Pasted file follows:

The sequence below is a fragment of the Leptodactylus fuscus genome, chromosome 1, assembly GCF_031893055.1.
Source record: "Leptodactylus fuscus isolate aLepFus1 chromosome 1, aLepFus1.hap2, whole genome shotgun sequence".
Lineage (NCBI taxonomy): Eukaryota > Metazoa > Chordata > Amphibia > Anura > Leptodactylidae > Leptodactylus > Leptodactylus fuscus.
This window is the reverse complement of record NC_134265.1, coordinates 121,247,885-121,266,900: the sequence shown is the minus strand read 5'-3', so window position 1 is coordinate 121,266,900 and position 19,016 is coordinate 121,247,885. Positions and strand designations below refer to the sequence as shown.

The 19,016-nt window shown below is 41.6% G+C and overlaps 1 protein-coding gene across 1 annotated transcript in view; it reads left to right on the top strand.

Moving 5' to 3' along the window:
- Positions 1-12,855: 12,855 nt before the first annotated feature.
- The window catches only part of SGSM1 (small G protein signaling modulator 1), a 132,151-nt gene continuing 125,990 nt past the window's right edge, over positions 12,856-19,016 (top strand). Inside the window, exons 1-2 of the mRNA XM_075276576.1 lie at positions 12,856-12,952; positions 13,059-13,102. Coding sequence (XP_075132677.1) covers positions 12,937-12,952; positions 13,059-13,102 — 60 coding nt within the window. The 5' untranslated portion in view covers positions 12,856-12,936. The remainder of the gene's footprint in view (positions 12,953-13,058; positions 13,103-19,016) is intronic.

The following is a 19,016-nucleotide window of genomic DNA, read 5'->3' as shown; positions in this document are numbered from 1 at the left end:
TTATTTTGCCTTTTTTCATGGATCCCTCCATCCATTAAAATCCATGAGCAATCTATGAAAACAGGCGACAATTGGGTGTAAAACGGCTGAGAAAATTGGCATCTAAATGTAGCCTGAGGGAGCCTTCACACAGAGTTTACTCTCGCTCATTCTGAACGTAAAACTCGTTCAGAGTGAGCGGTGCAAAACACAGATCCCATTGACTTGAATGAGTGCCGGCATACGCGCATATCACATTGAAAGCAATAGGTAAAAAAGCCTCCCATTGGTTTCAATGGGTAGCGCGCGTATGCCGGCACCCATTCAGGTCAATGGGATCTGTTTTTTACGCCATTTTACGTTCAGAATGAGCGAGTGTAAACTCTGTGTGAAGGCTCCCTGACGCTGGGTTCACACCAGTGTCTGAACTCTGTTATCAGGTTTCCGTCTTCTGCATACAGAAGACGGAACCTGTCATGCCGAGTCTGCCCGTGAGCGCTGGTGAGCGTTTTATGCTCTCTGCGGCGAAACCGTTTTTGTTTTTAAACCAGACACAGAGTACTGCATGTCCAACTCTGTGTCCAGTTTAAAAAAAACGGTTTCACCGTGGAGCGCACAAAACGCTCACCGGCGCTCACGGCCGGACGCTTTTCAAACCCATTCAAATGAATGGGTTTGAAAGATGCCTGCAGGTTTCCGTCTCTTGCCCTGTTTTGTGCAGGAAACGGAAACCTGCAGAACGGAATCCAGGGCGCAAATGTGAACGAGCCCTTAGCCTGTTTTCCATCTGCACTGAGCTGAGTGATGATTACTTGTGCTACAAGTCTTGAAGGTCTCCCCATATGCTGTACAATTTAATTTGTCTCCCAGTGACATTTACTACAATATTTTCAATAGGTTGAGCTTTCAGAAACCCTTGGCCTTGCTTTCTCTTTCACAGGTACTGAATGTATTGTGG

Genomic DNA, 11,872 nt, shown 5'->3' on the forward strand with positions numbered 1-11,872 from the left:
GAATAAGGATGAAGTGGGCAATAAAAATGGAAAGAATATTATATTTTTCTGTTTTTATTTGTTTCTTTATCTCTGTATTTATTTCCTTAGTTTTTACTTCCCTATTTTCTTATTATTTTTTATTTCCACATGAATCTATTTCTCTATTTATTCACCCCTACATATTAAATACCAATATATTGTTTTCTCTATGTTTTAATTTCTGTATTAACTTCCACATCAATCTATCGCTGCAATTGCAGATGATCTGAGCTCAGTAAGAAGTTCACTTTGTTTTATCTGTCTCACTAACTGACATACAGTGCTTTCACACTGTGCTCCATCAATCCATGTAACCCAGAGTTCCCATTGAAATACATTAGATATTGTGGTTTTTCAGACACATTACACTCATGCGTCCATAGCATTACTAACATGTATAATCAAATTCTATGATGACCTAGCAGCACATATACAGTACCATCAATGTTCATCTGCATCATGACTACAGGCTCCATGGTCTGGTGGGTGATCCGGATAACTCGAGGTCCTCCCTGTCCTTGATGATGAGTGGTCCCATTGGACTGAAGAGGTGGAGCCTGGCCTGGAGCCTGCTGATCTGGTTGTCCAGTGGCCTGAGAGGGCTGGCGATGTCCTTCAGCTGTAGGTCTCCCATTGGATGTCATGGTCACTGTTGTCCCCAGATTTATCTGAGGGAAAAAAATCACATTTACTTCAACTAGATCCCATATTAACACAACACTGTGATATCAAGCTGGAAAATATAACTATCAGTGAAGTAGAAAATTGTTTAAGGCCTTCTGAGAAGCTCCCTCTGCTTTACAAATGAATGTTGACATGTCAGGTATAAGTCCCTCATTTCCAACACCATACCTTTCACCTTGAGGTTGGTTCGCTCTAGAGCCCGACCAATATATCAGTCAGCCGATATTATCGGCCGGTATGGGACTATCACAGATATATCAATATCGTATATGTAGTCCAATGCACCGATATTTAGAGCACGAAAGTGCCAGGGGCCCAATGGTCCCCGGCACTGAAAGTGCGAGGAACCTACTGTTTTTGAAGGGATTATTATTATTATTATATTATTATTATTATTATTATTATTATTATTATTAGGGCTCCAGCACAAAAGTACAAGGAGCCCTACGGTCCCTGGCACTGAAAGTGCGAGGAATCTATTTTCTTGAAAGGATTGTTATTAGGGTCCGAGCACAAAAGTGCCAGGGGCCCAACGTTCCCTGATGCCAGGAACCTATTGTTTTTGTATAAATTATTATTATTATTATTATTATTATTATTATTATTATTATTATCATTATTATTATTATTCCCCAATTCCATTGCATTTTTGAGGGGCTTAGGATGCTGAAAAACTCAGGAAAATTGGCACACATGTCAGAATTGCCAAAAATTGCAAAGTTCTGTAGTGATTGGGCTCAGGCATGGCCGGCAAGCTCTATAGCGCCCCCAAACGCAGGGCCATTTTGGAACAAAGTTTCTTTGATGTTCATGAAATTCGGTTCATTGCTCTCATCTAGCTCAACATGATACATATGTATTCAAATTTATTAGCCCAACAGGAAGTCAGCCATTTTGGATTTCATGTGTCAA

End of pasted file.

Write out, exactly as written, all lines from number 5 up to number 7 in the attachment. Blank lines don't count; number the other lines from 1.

The 19,016-nt window shown below is 41.6% G+C and overlaps 1 protein-coding gene across 1 annotated transcript in view; it reads left to right on the top strand.

Moving 5' to 3' along the window:
- Positions 1-12,855: 12,855 nt before the first annotated feature.